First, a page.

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The industrial system relies on its control of prices in the markets in which it operates to make long-term planning possible, by guaranteeing an acceptable level of revenue. But clearly, the volume of products each corporation is able to sell at its fixed price is equally important to the security of this revenue. It would be inconsistent of corporations to invest effort in securing stable prices and do nothing to manage consumer demand.
In fact, demand is very actively managed. This function of the firm covers not only advertising functions – itself accounting for $20 billion a year – but also for many other general functions of management and production: devising a sales strategy, devising a product or features of a product around which a sales strategy can be built, product design, and model change in order to provide strong selling points.
The purpose of demand management is to ensure that a sufficient quantity of product is bought at the controlled price. Not all advertising is devoted to this end, which is of importance to avoid overstatement. There are forms of advertising such as classified adverts whose purpose are merely to inform an otherwise ignorant consumer of the existence and price of a product for sale. This does not, of course, imply that the role of all advertising is merely to provide information about products. “[A]s I have noted on earlier occasions, only a gravely retarded citizen can need to be told that the American Tobacco Company has cigarettes for sale.”
Economic theory associates advertising with oligopoly – here it is a wasteful zero-sum game in which firms compete with one another for market share because of their inability to compete on price. “These large advertising budgets, like heavy armaments, largely cancel each other out. Not even the oligopolists benefit from them.” This is nonsense. This advertising effort shifts demand to the industry from other industries, it shifts the overall pattern of demand such that more goods of this class are demanded than would otherwise be so. In doing so, it shifts a part of the ultimate decision – the 'sovereignty' – as to what is to be purchased and therefore produced in the economy from the consumer to the corporation. It also serves to stabilise the demand faced by each individual firm – advertising effort will be redoubled in the firm with stagnating or falling sales, whilst in the successful firm efforts to create new campaigns or redesign their products will be more lax. In this way, the share of demand between different firms will be, to some extent at least, self-rectifying, making planning easier. Again, in order to avoid overstatement there will be exceptions – occasional products which the consumer will not accept not matter how large the marketing effort. The novelty of these cases serves to illustrate the point – this process is imperfect but nevertheless strong and reasonably reliable and is not disproved by its exceptions.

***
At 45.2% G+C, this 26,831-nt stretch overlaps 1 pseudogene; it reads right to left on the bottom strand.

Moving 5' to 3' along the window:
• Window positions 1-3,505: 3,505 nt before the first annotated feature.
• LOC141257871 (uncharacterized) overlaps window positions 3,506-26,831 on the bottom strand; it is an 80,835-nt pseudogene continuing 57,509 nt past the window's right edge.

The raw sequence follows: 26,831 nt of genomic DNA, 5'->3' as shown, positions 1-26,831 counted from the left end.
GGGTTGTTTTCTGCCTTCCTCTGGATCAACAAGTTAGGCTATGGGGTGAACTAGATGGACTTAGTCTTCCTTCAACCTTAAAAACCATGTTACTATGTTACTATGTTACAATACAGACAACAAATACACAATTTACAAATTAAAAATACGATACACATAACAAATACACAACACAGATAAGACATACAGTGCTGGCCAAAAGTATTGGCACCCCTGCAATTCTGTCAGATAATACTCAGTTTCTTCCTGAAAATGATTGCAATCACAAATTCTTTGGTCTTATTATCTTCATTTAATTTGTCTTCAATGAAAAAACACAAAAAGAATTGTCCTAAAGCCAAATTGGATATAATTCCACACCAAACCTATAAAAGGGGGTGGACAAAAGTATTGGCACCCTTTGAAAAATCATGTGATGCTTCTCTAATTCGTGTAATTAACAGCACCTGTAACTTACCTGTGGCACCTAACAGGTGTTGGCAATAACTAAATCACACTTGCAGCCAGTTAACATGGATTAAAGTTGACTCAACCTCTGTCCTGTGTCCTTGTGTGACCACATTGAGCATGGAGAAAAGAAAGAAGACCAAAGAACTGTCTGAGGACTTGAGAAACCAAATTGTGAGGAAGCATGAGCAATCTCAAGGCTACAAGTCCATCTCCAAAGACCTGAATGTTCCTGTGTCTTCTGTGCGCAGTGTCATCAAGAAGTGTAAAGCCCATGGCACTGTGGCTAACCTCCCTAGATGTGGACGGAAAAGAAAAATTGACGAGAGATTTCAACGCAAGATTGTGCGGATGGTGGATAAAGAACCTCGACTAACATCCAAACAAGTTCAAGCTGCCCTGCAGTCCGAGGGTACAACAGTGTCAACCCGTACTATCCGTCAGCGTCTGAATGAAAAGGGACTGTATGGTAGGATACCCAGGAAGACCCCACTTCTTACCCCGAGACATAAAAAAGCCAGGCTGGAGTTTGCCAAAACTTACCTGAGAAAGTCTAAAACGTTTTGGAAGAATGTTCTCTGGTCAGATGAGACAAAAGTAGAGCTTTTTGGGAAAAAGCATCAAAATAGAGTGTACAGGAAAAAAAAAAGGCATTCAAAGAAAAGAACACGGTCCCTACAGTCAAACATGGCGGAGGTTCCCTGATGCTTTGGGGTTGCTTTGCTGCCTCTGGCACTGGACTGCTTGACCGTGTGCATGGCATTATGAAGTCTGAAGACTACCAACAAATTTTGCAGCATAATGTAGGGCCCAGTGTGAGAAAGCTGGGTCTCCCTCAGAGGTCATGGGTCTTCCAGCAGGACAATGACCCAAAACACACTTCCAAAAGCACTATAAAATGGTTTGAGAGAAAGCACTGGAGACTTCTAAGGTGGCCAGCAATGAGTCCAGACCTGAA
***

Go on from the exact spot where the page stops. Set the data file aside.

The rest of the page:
In recent times, those with lower levels of literacy have joined the class of individuals with excess money available to spend on satisfying psychic rather than physical wants. Thus it has been necessary to extend advertising methods from print advertisements which were previously sufficient to manage the demand of the minority of society who had a malleable demand to the remainder of the population – radio and television advertising has filled this gap. It is now of great importance. “The industrial system is profoundly dependent on commercial television and could not exist in its present form without it.”
The management of demand is a mass phenomenon rather than an individual one, and is relatively subtle. It is perfectly possible for an individual to contract out of its influence, and this is often used as proof that it cannot possibly exist: “I know it is not true of me, and I do not fancy myself cleverer than the next man in this regard.” Whilst it is true that some people do not watch television, and that nobody is forced to watch, the fact remains that the majority do.